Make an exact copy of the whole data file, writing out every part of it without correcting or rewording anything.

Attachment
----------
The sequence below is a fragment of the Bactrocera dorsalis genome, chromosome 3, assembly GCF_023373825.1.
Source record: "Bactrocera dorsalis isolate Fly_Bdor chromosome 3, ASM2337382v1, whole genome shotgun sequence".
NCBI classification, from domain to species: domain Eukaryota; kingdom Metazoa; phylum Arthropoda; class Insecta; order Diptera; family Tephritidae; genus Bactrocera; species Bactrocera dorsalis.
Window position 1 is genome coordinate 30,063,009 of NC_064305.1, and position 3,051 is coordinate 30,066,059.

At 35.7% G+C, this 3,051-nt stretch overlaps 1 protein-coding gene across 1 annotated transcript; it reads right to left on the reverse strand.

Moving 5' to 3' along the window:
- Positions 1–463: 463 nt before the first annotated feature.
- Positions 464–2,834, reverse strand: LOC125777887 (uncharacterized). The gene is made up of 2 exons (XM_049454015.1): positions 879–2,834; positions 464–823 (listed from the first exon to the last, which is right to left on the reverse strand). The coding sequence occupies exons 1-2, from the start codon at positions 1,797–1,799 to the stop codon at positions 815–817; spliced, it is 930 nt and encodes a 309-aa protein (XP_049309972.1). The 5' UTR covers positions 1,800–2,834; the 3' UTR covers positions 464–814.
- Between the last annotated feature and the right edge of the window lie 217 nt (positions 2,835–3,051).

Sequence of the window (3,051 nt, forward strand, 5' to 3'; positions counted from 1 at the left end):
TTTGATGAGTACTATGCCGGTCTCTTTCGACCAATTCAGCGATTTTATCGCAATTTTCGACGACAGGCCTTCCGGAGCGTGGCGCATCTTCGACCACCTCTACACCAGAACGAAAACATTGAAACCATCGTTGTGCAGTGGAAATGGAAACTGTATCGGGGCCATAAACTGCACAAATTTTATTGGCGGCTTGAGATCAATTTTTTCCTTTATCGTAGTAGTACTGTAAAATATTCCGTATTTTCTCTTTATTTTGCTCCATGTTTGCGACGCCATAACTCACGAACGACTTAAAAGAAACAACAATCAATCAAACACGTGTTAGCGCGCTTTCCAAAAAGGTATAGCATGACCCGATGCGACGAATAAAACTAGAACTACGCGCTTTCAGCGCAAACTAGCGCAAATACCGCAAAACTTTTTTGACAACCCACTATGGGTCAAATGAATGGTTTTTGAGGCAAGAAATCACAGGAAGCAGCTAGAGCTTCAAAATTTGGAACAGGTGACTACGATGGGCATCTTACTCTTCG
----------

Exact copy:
The sequence below is a fragment of the Bactrocera dorsalis genome, chromosome 3, assembly GCF_023373825.1.
Source record: "Bactrocera dorsalis isolate Fly_Bdor chromosome 3, ASM2337382v1, whole genome shotgun sequence".
NCBI classification, from domain to species: domain Eukaryota; kingdom Metazoa; phylum Arthropoda; class Insecta; order Diptera; family Tephritidae; genus Bactrocera; species Bactrocera dorsalis.
Window position 1 is genome coordinate 30,063,009 of NC_064305.1, and position 3,051 is coordinate 30,066,059.

At 35.7% G+C, this 3,051-nt stretch overlaps 1 protein-coding gene across 1 annotated transcript; it reads right to left on the reverse strand.

Moving 5' to 3' along the window:
- Positions 1–463: 463 nt before the first annotated feature.
- Positions 464–2,834, reverse strand: LOC125777887 (uncharacterized). The gene is made up of 2 exons (XM_049454015.1): positions 879–2,834; positions 464–823 (listed from the first exon to the last, which is right to left on the reverse strand). The coding sequence occupies exons 1-2, from the start codon at positions 1,797–1,799 to the stop codon at positions 815–817; spliced, it is 930 nt and encodes a 309-aa protein (XP_049309972.1). The 5' UTR covers positions 1,800–2,834; the 3' UTR covers positions 464–814.
- Between the last annotated feature and the right edge of the window lie 217 nt (positions 2,835–3,051).

Sequence of the window (3,051 nt, forward strand, 5' to 3'; positions counted from 1 at the left end):
TTTGATGAGTACTATGCCGGTCTCTTTCGACCAATTCAGCGATTTTATCGCAATTTTCGACGACAGGCCTTCCGGAGCGTGGCGCATCTTCGACCACCTCTACACCAGAACGAAAACATTGAAACCATCGTTGTGCAGTGGAAATGGAAACTGTATCGGGGCCATAAACTGCACAAATTTTATTGGCGGCTTGAGATCAATTTTTTCCTTTATCGTAGTAGTACTGTAAAATATTCCGTATTTTCTCTTTATTTTGCTCCATGTTTGCGACGCCATAACTCACGAACGACTTAAAAGAAACAACAATCAATCAAACACGTGTTAGCGCGCTTTCCAAAAAGGTATAGCATGACCCGATGCGACGAATAAAACTAGAACTACGCGCTTTCAGCGCAAACTAGCGCAAATACCGCAAAACTTTTTTGACAACCCACTATGGGTCAAATGAATGGTTTTTGAGGCAAGAAATCACAGGAAGCAGCTAGAGCTTCAAAATTTGGAACAGGTGACTACGATGGGCATCTTACTCTTCG